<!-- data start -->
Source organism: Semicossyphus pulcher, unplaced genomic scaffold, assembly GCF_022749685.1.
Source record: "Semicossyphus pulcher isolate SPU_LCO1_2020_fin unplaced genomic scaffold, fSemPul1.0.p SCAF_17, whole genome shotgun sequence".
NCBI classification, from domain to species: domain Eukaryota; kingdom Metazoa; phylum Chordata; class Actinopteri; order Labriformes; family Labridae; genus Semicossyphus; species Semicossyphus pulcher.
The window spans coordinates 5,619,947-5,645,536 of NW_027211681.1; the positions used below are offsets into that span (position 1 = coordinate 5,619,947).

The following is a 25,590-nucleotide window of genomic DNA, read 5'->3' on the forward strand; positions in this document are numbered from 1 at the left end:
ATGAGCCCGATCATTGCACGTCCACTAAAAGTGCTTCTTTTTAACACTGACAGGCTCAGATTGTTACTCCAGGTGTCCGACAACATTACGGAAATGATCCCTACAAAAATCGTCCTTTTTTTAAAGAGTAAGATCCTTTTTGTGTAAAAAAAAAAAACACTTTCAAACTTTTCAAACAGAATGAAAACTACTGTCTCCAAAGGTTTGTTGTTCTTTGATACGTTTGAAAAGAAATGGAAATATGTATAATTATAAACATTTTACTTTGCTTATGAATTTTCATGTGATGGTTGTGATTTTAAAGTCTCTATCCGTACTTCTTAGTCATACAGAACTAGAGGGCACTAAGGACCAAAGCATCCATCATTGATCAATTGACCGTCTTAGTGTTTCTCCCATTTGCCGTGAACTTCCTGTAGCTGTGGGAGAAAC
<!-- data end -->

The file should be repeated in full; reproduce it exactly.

Source organism: Semicossyphus pulcher, unplaced genomic scaffold, assembly GCF_022749685.1.
Source record: "Semicossyphus pulcher isolate SPU_LCO1_2020_fin unplaced genomic scaffold, fSemPul1.0.p SCAF_17, whole genome shotgun sequence".
NCBI classification, from domain to species: domain Eukaryota; kingdom Metazoa; phylum Chordata; class Actinopteri; order Labriformes; family Labridae; genus Semicossyphus; species Semicossyphus pulcher.
The window spans coordinates 5,619,947-5,645,536 of NW_027211681.1; the positions used below are offsets into that span (position 1 = coordinate 5,619,947).

The following is a 25,590-nucleotide window of genomic DNA, read 5'->3' on the forward strand; positions in this document are numbered from 1 at the left end:
ATGAGCCCGATCATTGCACGTCCACTAAAAGTGCTTCTTTTTAACACTGACAGGCTCAGATTGTTACTCCAGGTGTCCGACAACATTACGGAAATGATCCCTACAAAAATCGTCCTTTTTTTAAAGAGTAAGATCCTTTTTGTGTAAAAAAAAAAAACACTTTCAAACTTTTCAAACAGAATGAAAACTACTGTCTCCAAAGGTTTGTTGTTCTTTGATACGTTTGAAAAGAAATGGAAATATGTATAATTATAAACATTTTACTTTGCTTATGAATTTTCATGTGATGGTTGTGATTTTAAAGTCTCTATCCGTACTTCTTAGTCATACAGAACTAGAGGGCACTAAGGACCAAAGCATCCATCATTGATCAATTGACCGTCTTAGTGTTTCTCCCATTTGCCGTGAACTTCCTGTAGCTGTGGGAGAAAC